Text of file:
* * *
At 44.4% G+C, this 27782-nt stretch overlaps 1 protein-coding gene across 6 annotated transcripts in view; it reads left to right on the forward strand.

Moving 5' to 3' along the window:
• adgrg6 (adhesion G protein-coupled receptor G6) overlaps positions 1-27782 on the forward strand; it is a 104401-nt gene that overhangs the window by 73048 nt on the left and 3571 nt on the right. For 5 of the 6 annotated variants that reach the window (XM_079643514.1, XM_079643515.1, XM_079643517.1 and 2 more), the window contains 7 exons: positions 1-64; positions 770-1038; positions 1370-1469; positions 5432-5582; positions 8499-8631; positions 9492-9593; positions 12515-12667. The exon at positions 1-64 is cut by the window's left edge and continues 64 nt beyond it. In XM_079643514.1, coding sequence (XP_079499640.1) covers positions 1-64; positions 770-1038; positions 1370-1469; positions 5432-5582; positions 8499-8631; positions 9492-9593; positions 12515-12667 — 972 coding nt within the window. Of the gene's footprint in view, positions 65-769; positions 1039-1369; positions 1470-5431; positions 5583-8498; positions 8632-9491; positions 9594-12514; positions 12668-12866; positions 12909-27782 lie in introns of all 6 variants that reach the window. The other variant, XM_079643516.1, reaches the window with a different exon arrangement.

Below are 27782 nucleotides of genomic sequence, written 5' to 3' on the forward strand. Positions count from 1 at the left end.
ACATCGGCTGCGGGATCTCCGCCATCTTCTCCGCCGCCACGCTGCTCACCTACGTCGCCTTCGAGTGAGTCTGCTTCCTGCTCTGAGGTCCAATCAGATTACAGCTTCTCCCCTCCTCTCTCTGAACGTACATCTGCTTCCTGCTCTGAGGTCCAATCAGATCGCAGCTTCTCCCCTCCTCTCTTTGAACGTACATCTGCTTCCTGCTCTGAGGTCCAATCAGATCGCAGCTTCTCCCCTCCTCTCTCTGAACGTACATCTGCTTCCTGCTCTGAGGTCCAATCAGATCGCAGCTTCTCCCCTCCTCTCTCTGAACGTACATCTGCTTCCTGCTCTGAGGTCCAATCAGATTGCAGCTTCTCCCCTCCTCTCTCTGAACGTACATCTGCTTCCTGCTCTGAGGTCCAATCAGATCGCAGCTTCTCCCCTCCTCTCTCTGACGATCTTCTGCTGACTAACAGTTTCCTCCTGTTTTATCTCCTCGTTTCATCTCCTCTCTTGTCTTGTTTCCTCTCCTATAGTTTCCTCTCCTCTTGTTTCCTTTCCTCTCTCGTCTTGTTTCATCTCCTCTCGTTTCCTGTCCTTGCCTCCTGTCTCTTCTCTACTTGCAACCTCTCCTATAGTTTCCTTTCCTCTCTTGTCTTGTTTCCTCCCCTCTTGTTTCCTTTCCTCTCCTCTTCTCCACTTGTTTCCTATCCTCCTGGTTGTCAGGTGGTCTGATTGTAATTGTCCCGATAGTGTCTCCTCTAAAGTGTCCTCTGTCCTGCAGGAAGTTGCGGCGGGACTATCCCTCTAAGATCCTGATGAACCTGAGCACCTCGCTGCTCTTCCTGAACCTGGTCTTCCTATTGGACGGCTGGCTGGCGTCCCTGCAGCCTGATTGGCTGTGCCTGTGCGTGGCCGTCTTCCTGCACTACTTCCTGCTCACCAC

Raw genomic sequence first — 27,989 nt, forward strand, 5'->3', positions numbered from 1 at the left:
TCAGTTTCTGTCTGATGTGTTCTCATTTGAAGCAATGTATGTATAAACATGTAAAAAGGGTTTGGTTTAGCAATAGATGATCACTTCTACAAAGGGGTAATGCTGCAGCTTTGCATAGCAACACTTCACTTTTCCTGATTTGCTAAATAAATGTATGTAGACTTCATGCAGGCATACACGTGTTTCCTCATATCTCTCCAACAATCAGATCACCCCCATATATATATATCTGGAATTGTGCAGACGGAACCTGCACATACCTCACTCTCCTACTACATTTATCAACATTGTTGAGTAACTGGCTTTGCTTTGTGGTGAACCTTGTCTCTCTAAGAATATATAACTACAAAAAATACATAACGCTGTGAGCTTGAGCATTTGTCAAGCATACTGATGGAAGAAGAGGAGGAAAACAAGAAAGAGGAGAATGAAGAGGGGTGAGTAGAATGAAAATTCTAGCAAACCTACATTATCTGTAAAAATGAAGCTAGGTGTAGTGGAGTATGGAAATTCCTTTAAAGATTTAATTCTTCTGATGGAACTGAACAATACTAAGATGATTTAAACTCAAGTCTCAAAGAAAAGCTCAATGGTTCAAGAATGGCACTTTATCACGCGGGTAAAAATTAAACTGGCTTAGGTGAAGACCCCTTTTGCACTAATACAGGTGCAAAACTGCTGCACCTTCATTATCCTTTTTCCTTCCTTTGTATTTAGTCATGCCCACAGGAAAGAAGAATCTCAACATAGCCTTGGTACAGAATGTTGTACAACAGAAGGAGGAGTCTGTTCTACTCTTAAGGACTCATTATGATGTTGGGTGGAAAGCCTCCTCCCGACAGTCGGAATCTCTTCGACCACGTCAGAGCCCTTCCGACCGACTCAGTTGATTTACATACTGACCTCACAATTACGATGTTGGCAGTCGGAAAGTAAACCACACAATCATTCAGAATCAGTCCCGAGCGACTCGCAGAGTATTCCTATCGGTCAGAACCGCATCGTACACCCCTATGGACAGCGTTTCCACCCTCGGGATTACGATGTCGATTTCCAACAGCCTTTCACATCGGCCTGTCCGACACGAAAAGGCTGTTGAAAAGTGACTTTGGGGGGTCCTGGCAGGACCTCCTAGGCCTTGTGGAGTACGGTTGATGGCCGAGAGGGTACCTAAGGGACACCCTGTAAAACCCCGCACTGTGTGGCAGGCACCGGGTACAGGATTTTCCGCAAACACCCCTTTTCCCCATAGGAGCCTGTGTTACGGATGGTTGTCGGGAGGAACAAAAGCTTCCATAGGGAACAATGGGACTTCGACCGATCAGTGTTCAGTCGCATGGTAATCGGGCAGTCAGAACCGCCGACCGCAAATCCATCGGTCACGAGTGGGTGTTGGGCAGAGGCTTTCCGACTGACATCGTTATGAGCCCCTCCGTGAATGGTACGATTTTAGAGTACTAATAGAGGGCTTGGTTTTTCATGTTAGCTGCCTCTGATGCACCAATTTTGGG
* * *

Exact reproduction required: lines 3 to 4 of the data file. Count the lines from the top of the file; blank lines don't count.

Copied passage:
• adgrg6 (adhesion G protein-coupled receptor G6) overlaps positions 1-27782 on the forward strand; it is a 104401-nt gene that overhangs the window by 73048 nt on the left and 3571 nt on the right. For 5 of the 6 annotated variants that reach the window (XM_079643514.1, XM_079643515.1, XM_079643517.1 and 2 more), the window contains 7 exons: positions 1-64; positions 770-1038; positions 1370-1469; positions 5432-5582; positions 8499-8631; positions 9492-9593; positions 12515-12667. The exon at positions 1-64 is cut by the window's left edge and continues 64 nt beyond it. In XM_079643514.1, coding sequence (XP_079499640.1) covers positions 1-64; positions 770-1038; positions 1370-1469; positions 5432-5582; positions 8499-8631; positions 9492-9593; positions 12515-12667 — 972 coding nt within the window. Of the gene's footprint in view, positions 65-769; positions 1039-1369; positions 1470-5431; positions 5583-8498; positions 8632-9491; positions 9594-12514; positions 12668-12866; positions 12909-27782 lie in introns of all 6 variants that reach the window. The other variant, XM_079643516.1, reaches the window with a different exon arrangement.

Below are 27782 nucleotides of genomic sequence, written 5' to 3' on the forward strand. Positions count from 1 at the left end.